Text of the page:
Soon after arriving in Samos, Greece in June 2019, Vivienne and Amy transferred to the island of Lipsi. Here, they spent the majority of their internship working with Archipelagos on the marine conservation team; Amy, being a recent graduate who studied wildlife conservation and ecology at the University of Chester, UK and Vivienne, who is in her 3rd year studying marine biology at Northeastern University, USA. As they were very enthusiastic about gaining hands-on experience with the team, they started out assisting others with their projects like Carbon storage data in Posidonia Oceanica and coral health assessment. This inspired them to create their own research project.

They started out by asking the supervisors on Lipsi about research areas that needed attention and by sharing their own ideas, brought on from reading previous intern research projects. Through this process, Amy and Vivienne got involved in the ongoing Environmental Impact Assessment (EIA), led by intern Deanna Atkins, which was being undertaken in Vroulia Bay, the sight of Archipelagos’ planned marine life sanctuary. They were able to gain practical experience in conducting macroinvertebrate biodiversity surveys which prompted them to propose their own project that aimed to focus on the abundance and diversity of Benthic macroinvertebrates at Vroulia Bay.

Surveys are conducted daily to gage invertebrate presence throughout the bay, studying the differences in communities across different habitat types (seagrass meadows, sandy substrate, and the rocky perimeter are the most common) and at different depths. Collecting this data is essential for monitoring the overall health of this underwater ecosystem, as population estimates of these species are a good bioindicator. Thus far, this kind of data collection at Vroulia Bay has not been done; therefore, understanding the composition of benthic macro-invertebrate communities not only further our understanding of the current ecosystem health of the bay but will also provide the base for future expansion of this research.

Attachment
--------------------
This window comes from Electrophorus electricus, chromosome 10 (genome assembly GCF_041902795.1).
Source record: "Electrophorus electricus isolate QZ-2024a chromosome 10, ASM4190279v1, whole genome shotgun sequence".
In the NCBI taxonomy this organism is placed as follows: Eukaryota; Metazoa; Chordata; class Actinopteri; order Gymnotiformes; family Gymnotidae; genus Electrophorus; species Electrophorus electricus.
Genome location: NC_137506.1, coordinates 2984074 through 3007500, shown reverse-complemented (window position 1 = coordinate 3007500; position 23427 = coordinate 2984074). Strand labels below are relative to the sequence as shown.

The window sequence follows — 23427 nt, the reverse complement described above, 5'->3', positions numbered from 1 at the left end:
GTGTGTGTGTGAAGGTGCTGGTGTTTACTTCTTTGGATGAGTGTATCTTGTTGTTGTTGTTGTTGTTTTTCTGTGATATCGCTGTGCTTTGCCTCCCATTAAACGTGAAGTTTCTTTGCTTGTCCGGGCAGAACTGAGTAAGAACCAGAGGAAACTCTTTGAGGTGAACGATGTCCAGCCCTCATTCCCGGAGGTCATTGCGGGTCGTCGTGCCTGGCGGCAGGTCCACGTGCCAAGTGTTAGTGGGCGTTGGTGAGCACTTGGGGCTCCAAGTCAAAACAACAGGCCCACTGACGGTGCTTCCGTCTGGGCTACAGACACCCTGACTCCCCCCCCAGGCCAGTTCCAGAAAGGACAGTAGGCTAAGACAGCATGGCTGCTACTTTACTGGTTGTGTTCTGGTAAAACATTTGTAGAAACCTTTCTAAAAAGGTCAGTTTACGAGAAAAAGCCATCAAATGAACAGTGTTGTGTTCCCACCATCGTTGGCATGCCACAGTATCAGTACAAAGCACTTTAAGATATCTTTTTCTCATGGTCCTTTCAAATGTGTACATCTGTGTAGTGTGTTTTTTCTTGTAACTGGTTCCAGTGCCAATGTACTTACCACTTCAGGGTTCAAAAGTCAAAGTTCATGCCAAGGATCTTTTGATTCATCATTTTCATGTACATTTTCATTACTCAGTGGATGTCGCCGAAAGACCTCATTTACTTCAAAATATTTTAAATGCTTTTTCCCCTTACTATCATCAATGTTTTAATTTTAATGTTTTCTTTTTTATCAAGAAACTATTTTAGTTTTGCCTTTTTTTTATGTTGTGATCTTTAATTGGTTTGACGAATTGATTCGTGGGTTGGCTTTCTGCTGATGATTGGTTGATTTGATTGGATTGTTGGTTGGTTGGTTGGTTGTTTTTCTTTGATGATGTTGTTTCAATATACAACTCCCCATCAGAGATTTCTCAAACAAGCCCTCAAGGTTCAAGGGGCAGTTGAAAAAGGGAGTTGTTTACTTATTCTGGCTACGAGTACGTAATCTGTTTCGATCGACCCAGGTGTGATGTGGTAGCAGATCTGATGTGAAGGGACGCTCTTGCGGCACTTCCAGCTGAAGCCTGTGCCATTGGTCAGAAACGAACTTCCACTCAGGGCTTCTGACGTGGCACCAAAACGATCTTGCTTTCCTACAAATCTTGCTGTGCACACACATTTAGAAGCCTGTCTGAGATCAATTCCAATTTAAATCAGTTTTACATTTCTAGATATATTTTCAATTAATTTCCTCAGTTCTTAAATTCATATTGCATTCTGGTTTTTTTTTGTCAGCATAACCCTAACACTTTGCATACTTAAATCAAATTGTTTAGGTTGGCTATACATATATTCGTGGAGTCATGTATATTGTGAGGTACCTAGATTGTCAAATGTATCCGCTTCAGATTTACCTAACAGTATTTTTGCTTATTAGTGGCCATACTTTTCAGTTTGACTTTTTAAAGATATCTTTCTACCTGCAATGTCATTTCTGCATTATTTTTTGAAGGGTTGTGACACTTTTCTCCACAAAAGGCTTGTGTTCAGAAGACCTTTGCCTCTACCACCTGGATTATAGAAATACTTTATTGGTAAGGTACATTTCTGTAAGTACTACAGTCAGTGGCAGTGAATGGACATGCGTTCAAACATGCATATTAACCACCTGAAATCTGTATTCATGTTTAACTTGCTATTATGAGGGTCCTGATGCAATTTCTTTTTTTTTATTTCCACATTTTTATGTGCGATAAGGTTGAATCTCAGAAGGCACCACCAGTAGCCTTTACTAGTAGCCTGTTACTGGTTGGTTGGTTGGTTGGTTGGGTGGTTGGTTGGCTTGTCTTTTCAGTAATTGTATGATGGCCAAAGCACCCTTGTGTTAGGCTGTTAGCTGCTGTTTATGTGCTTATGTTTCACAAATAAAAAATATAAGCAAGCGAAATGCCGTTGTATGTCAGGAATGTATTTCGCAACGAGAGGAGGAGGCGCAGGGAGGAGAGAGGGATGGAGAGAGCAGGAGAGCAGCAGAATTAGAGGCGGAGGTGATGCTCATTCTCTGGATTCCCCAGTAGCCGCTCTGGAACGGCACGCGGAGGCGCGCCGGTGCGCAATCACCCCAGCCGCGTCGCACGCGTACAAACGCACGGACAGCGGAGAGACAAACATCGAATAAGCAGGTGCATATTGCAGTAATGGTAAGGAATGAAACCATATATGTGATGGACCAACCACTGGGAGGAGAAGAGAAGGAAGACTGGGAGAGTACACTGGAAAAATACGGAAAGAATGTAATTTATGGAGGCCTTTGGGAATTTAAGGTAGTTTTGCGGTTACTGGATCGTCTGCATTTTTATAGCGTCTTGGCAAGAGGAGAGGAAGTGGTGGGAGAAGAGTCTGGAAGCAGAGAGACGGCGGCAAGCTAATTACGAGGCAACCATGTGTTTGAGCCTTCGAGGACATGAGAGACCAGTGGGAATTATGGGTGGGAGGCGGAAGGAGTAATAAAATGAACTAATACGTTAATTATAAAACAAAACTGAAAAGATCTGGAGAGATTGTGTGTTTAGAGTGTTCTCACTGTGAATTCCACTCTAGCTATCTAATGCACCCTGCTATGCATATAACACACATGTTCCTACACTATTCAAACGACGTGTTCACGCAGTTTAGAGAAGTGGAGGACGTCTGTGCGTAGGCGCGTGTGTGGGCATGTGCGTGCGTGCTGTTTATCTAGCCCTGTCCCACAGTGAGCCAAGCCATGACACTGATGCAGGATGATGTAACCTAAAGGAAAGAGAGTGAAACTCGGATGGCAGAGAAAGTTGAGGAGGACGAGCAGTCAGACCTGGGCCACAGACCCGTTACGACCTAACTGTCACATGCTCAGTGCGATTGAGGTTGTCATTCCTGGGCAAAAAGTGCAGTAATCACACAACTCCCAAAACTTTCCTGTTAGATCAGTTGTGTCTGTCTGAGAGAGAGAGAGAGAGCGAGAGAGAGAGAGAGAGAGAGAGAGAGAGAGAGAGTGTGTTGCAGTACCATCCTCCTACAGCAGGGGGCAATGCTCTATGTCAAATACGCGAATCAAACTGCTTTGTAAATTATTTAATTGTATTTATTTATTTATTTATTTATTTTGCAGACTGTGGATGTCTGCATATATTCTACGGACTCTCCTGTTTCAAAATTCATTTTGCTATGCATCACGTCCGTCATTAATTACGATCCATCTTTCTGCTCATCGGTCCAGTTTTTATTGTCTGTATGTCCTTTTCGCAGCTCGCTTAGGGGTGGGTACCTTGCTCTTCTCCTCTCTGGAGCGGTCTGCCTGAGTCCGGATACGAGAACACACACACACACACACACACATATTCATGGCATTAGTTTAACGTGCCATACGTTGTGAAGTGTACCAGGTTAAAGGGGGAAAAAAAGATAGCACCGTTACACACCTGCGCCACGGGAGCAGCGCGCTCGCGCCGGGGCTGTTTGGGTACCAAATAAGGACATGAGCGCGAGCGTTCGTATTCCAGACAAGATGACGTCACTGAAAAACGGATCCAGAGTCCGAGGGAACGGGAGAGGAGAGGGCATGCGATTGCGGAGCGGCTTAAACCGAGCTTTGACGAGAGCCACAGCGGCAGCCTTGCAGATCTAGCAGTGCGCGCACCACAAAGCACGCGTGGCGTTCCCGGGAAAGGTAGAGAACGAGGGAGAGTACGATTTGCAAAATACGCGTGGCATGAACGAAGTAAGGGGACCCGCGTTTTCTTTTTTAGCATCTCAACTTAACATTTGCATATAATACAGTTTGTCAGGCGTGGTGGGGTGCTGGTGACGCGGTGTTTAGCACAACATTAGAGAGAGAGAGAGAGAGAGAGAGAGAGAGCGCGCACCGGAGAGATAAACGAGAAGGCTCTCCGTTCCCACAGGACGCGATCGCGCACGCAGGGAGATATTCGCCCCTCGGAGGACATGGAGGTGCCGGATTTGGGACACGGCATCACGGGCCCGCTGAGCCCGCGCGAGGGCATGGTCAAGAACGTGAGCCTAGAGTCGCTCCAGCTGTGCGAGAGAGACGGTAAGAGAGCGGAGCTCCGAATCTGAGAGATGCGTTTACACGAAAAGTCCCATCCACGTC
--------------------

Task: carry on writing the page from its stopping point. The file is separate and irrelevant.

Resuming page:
Another important part of this research process is the drafting of a research proposal, which Amy and Vivienne have been working closely on with the help of their supervisors. This allows them to gain valuable experience in scientific writing and designing data collection methods.


“I first heard about Archipelagos through a recommendation by a University professor. I’ve been wanting to do an internship in conservation for several years but was unsure of who to work with. What brought me to Archipelagos was the fact that they were very research-based, so my internship would be less of a vacation/gap year and more of actual, hands-on experience within the marine conservation field.

Being here has inspired me; seeing the supervisors’ high enthusiasm when discussing our project shows their passion for their work. Due to this, I now know that I would like to study a masters in the future and continue a career in research.”


“I am a third-year university student, completing a 6-month internship as part of my BSc in Marine Biology from Northeastern University in Boston,  MA. I am interested in conservation and wanted to understand how research and conservation can be combined, so an internship at Archipelagos was the perfect opportunity to learn skills in these fields.

For me, the highlight has definitely been meeting people from all around the world and getting to know them in both a professional and personal setting. I love being surrounded by passionate interns and supervisors and I’ve already learned so much from the people I’ve met. Another highlight is the fact that Archipelagos’ base is in the center of Lipsi town, where I can meet the locals and experience Greek culture.”